Skip to main content
Premium Trial:

Request an Annual Quote

Two Genetic Variants Linked to HIV Treatment Response

NEW YORK (GenomeWeb News) – New research suggests that variants in two genes can help predict an individual’s response to an HIV treatment aimed at decreasing viral load and bolstering immune system function.
American researchers found that copy number variation and genotype, respectively, for genes called CCL3L1 and CCR5, influenced CD4+ T-cell immune system recovery in response to highly active antiretroviral therapy (HAART). The work, published in the advanced online version of Nature Medicine yesterday, may ultimately have applications for personalizing HIV treatments, particularly for deciding when they should be initiated.
“The new results suggest that we may be able to personalize the treatment of HIV as we might be able to predict, based on the presence of these gene variations, whether someone will have a better or worse immunological response when taking HAART,” lead author Sunil Ahuja, an infectious disease researcher with the University of Texas and the South Texas Veterans Health Care System, said in a statement.
HAART has been available since the mid-1990 and works by targeting and suppressing HIV replication. Ideally, this should result in better immune cell function, as measured, in part, by better CD4+ T-cell counts.
But not everyone responds equally to the treatment. Some see dramatic improvements in immune response while others exhibit only weak immune system recovery.
For this study, Ahuja and colleagues were interested in determining whether certain genes influence CD4+ depletion and recovery. In particular, they focused on CCR5, a gene coding for an HIV co-receptor that’s used by the virus to gain entry into human CD4+ cells, and CCL3L1, which codes for a molecule that binds the receptor and suppresses HIV. Both genes were previously shown to influence HIV and AIDS susceptibility, early immune damage upon HIV infection, and HIV progression.
Using a prospective, observational cohort, based at the Wilford Hall Medical Center in Texas, the researchers gathered data collected between the mid-1980s and 2005. Consequently, they had information about the influence of CCL3L1 and CCR5 variants on CD4+ counts and disease progression both before and after HAART became available in the mid-1990s.
The team found copy number variants in the CCL3L1 gene and CCR5 genotype both affected HAART response. For individuals of European and African descent, having more copies of CCL3L1 was associated with better CD4+ recovery. And CCL3L1 seemed to have a greater role in CD4+ recovery than CCR5.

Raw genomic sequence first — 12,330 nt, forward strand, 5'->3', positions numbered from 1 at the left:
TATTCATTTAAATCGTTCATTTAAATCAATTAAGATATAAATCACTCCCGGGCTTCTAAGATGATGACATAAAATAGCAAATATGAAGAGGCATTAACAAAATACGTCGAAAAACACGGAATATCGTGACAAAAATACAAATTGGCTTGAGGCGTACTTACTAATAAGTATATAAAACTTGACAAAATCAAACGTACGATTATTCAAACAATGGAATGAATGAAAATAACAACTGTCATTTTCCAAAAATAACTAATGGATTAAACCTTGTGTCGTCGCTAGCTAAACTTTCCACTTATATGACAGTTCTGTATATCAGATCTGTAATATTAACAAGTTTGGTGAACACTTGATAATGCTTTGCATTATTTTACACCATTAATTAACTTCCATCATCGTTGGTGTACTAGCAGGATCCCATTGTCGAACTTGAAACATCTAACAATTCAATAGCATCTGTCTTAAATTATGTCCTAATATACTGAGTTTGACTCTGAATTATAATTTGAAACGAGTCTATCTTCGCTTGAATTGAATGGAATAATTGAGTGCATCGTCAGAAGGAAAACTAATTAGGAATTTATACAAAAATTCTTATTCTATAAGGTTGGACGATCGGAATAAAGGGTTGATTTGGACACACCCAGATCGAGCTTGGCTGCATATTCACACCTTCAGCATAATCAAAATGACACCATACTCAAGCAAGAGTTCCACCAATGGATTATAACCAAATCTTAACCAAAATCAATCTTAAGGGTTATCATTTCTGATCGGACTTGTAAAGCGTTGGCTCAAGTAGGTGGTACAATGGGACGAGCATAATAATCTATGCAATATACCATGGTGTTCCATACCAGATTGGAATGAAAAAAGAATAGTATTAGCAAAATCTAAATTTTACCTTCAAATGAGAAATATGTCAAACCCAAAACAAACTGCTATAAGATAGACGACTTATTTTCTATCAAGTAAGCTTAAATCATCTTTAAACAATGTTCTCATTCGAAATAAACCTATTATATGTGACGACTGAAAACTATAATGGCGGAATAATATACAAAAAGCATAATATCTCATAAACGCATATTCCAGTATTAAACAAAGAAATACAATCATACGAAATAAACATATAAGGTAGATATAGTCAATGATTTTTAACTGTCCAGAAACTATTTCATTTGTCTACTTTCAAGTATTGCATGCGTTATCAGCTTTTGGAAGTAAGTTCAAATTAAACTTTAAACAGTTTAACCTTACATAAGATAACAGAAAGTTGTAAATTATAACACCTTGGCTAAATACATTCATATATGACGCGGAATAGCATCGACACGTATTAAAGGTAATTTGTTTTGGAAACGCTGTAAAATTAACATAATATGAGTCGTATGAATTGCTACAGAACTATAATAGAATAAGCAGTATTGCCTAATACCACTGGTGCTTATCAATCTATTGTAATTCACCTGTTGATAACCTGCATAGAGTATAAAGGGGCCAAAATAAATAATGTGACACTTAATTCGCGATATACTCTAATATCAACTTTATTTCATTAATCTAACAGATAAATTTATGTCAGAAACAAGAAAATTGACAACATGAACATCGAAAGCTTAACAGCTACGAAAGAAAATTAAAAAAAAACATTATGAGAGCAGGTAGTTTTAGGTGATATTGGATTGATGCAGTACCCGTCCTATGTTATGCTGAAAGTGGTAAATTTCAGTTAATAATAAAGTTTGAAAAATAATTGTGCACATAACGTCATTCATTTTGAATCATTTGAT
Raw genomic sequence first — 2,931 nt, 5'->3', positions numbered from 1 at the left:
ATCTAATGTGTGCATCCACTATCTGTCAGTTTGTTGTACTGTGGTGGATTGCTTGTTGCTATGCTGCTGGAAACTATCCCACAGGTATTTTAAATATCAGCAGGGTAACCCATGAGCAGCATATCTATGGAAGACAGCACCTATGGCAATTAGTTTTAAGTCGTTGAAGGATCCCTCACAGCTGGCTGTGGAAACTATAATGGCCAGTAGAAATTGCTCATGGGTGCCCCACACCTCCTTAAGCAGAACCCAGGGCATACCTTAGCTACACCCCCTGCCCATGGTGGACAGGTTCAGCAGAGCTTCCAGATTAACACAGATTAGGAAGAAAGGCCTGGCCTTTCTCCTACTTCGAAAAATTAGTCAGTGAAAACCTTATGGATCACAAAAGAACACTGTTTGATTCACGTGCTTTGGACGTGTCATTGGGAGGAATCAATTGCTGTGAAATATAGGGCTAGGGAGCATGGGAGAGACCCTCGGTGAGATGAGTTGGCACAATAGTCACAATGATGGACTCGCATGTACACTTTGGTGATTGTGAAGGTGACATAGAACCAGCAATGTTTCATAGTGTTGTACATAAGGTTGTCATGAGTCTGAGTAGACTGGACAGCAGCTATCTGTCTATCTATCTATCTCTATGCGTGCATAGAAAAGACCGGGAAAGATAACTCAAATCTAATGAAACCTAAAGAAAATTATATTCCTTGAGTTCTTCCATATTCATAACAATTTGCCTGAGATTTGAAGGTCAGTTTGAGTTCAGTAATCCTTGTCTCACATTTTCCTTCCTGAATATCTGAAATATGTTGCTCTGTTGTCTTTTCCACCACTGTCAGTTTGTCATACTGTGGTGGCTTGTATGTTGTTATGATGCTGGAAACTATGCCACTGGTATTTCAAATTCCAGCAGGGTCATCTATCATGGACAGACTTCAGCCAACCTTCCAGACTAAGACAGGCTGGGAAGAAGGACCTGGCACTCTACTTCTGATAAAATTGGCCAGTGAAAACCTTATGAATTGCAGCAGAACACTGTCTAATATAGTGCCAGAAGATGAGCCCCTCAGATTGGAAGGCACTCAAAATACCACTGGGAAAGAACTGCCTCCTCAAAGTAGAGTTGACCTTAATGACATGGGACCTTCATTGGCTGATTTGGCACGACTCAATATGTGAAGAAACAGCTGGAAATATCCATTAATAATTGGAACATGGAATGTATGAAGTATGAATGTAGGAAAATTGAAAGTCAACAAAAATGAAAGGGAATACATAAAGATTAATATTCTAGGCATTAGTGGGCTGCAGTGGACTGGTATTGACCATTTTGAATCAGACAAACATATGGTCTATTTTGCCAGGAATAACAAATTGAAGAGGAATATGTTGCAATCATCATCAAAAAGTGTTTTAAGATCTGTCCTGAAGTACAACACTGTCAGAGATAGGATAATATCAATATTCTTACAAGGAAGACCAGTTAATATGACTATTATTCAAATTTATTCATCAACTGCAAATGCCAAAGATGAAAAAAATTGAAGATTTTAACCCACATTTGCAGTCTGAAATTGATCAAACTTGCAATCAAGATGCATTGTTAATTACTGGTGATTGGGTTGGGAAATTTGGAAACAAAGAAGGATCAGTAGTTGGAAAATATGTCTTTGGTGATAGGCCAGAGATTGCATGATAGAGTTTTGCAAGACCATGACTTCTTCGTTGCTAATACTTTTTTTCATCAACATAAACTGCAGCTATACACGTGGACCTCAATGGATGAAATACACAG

“This suggests that drugs that mimic or amplify the activity of CCL3L1 may be very effective,” said senior author Matthew Dolan, an infectious disease researcher affiliated with the Uniformed Services University in Bethesda, Md., the Wilford Hall United States Air Force Medical Center, and the San Antonio Military Medical Center.
Even so, CCL3L1 and CCR5 seemed to have additive effects. In other words, it was more detrimental to have both low CCL3L1 dose and the CCR5 genotype than low CCL3L1 dose alone.
In the study, the researchers were able to classify subjects as having low, moderate, or high genetic risk. Those in the high genetic risk groups were not only more likely to have rapid CD4+ cell count depletion in the years before HAART was available, but also impaired CD4+ recovery during HAART, even if they did have viral load suppression. 
Subjects with low genetic risk factors generally had higher CD4+ cell counts going into HAART during acute or early infection and showed better CD4+ cell recovery in response to the treatment. The genetic effect was particularly influential when CD4+ counts before therapy had dropped below 350 cells per cubic millimeter.
On the other hand, HLA alleles, which code for the major histocompatibility complex, do not seem to influence how well the immune system bounces back in response to HAART, suggesting the genetic effects are specific and not simply a reflection of viral load.
“[A]lthough both CCL3L1-CCR5 genotype and HLA alleles affect the extent of early immune damage and HIV disease progression independently of viral load … only variations in the CCL3L1-CCR5 axis influence recovery of CD4+ counts,” the authors wrote.
In the future, the results may help determine how and when HAART should be used. “[T]he current debate about when to initiate antiretroviral therapy might need to be redirected toward first assessing for whom therapy should be considered, on the basis of host genotype,” the authors wrote.

The Scan

Transcriptomic, Epigenetic Study Appears to Explain Anti-Viral Effects of TB Vaccine

Researchers report in Science Advances on an interferon signature and long-term shifts in monocyte cell DNA methylation in Bacille Calmette-Guérin-vaccinated infant samples.

DNA Storage Method Taps Into Gene Editing Technology

With a dual-plasmid system informed by gene editing, researchers re-wrote DNA sequences in E. coli to store Charles Dickens prose over hundreds of generations, as they recount in Science Advances.

Researchers Model Microbiome Dynamics in Effort to Understand Chronic Human Conditions

Investigators demonstrate in PLOS Computational Biology a computational method for following microbiome dynamics in the absence of longitudinally collected samples.

New Study Highlights Role of Genetics in ADHD

Researchers report in Nature Genetics on differences in genetic architecture between ADHD affecting children versus ADHD that persists into adulthood or is diagnosed in adults.